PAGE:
Jade Water Pavilion as viewed from park.

Jade Water Pavilion as viewed from park.

Gardening: Re-visiting Sun Yat-Sen

Cultural icon was designed by local architects Joe Wai and Donald Vaughan.

I was enjoying Vancouver’s Chinatown last week after an absence of about five years, doing a little research for my book on the Asian spectrum of edible ornamental plants.

The dried Jujube, Lotus root, Ginkgo seeds, rosebud tea and goji berries were plentiful in the many herbal shops and, as ever, the atmosphere was invigorating – like immersing yourself in another culture without the 12-hour plane trip.

I took a few minutes to visit the public portion of the Dr. Sun Yat-Sen Classical Chinese Garden just to see how it has fared the park’s board cutbacks so evident in many community spaces and was pleasantly surprised.

First built as an Expo project in 1986 to compliment the Dr. Sun Yat-Sen Classical Chinese Garden, this cultural icon was designed by local architects Joe Wai and Donald Vaughan.

The garden proper was conceived by architect Wang Zu-Xin and given the benefits of a Suzhou landscape architecture firm, Chinese artisans and construction materials brought in from China (such as the limestone boulders from Lake Tai), in order to create an authentic Ming Dynasty landscape.

The public park had to mimic this grandeur with a much smaller budget using North American materials and local contractors.

Given these restraints, architects Wai and Vaughan did a superb job of mirroring this one-of-a-kind garden space.

I visited both gardens when they first opened and was struck by how austere they were as far as plant material was concerned.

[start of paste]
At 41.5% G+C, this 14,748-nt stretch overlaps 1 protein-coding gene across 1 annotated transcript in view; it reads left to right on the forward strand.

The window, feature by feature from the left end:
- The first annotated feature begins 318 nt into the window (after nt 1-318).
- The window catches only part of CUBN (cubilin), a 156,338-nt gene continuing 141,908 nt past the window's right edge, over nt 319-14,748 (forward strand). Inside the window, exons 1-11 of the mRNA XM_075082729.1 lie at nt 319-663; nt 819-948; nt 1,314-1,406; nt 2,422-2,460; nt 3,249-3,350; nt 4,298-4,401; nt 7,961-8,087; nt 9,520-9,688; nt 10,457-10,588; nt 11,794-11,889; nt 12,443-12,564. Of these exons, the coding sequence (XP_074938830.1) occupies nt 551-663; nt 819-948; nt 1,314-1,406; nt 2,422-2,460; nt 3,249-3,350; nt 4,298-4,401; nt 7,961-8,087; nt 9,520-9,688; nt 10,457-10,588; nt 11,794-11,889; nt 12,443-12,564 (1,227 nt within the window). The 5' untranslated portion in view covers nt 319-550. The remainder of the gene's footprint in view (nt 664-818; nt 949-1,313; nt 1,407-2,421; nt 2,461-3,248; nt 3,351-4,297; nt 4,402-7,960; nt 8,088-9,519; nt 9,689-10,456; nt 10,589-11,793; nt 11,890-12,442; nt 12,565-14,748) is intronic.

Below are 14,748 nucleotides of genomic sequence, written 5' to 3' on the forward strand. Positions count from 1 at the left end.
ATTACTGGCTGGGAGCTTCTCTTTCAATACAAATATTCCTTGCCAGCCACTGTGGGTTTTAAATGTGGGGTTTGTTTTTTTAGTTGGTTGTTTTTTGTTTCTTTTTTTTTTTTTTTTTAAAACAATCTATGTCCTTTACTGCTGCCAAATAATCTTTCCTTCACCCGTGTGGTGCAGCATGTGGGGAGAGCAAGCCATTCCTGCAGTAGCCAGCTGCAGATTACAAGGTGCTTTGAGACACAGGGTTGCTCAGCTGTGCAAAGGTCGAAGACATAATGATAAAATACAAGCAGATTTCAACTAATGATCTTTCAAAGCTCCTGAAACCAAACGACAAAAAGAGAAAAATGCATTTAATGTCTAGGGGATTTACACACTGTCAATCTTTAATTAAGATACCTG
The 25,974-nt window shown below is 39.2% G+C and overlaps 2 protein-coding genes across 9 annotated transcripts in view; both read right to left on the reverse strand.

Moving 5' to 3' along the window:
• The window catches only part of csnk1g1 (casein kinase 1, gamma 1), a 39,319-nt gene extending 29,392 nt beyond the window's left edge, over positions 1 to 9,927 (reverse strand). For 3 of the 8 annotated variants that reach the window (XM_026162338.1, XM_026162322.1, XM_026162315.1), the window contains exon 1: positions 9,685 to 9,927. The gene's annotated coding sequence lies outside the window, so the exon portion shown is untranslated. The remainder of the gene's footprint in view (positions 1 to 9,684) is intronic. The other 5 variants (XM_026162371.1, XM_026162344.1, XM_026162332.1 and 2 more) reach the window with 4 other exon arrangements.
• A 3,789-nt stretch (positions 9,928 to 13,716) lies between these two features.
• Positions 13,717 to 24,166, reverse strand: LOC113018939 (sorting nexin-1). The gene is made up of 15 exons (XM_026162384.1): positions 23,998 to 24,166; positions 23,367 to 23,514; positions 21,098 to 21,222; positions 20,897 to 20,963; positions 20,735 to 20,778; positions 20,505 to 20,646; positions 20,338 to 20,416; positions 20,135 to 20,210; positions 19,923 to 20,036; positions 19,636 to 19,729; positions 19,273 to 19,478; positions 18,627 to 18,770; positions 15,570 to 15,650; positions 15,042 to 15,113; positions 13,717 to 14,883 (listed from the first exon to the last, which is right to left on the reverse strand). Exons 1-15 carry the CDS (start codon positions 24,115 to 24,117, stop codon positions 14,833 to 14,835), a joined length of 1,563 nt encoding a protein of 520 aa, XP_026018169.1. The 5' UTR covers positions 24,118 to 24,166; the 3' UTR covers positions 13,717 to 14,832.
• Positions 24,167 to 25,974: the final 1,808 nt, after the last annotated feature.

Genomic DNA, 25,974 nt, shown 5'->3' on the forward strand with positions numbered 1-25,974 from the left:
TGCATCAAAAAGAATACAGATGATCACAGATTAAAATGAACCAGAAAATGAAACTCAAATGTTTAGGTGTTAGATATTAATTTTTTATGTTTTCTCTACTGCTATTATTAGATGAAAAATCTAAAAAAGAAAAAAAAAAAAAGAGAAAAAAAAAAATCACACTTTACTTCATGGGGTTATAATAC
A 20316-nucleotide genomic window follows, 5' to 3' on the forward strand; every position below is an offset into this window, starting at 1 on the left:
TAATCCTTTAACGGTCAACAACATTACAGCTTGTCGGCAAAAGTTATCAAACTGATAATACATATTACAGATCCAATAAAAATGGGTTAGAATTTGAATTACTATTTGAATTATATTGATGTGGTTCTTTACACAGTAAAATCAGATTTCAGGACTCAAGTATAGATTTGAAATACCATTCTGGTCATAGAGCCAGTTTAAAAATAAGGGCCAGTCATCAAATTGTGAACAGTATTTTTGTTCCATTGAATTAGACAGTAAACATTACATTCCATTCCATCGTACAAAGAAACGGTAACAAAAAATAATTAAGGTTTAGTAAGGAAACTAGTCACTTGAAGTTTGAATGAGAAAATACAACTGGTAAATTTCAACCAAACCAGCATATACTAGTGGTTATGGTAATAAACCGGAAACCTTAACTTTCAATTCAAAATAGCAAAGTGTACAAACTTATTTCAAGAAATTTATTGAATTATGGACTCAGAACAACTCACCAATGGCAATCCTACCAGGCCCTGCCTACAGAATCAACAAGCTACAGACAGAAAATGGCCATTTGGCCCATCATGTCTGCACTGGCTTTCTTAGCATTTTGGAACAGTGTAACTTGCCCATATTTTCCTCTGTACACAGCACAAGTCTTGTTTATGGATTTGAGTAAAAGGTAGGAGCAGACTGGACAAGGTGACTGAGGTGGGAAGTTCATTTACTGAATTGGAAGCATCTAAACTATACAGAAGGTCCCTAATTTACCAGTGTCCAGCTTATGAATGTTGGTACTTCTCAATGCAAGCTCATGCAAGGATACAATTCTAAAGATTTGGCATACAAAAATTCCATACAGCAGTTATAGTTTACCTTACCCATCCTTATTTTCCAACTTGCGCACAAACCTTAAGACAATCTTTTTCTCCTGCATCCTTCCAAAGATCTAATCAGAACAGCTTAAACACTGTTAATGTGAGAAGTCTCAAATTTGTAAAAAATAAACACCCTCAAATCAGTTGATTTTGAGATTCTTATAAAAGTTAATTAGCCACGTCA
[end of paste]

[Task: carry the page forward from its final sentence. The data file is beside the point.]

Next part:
It was obvious that much thought had been given in their choices, as most of the large shrubs or trees were mature specimens with unique characteristics.

However, much more emphasis had been placed on the hard landscape – the pavilion layouts, the texture of the pebbles ingrained in the pathways, the traditional clay roofing tiles and the myriad of views provided by the various gates and screens.

It is even more beautiful with a light dusting of rain or snow, which brings out the colours of the stones and highlights the innumerable pits in the corroded limestone found throughout the landscape.

One of my favourite memories of this garden was being the first person to arrive on a snowy day, with the waters looking like milky jade and the each blade of the Mondo grass perfectly outlined – it was a photographers dream while it lasted (about 10 minutes).

My expectations were much lower this time around as my tour of Chinatown had revealed a marked decline in the old community, with many shuttered shops and obvious development pressure from the surrounding metropolis.

That said, I was pleasantly surprised as I walked through the moon gate that sits behind the bust of Dr. Sun Yat-Sen and was confronted by a garden that had remained relatively unchanged.

The black bamboo (Phyllostachys nigra) groves had grown somewhat, but were properly thinned, allowing the jet black canes to be perfectly silhouetted by the white stucco walls that enclose this landscape.

The waters, which are shared between the two garden spaces, were still a lovely jade colour and alive with mottled koi of yellow, orange and white – with the central pavilion being enjoyed by both locals and tourists alike.

This consistency of character is really a testament to the original garden design, whose spartan plantings did not overwhelm the many-faceted views in a matter of a few years, in order that successive generations of visitors could admire the same garden, regardless of age or maturity.

That is quite an accomplishment for a 30-year-old garden, one which still stands as the heart of Vancouver’s Chinatown.

 

– Mike Lascelle is a local nursery manager and gardening author (hebe_acer@hotmail.com).

 

 

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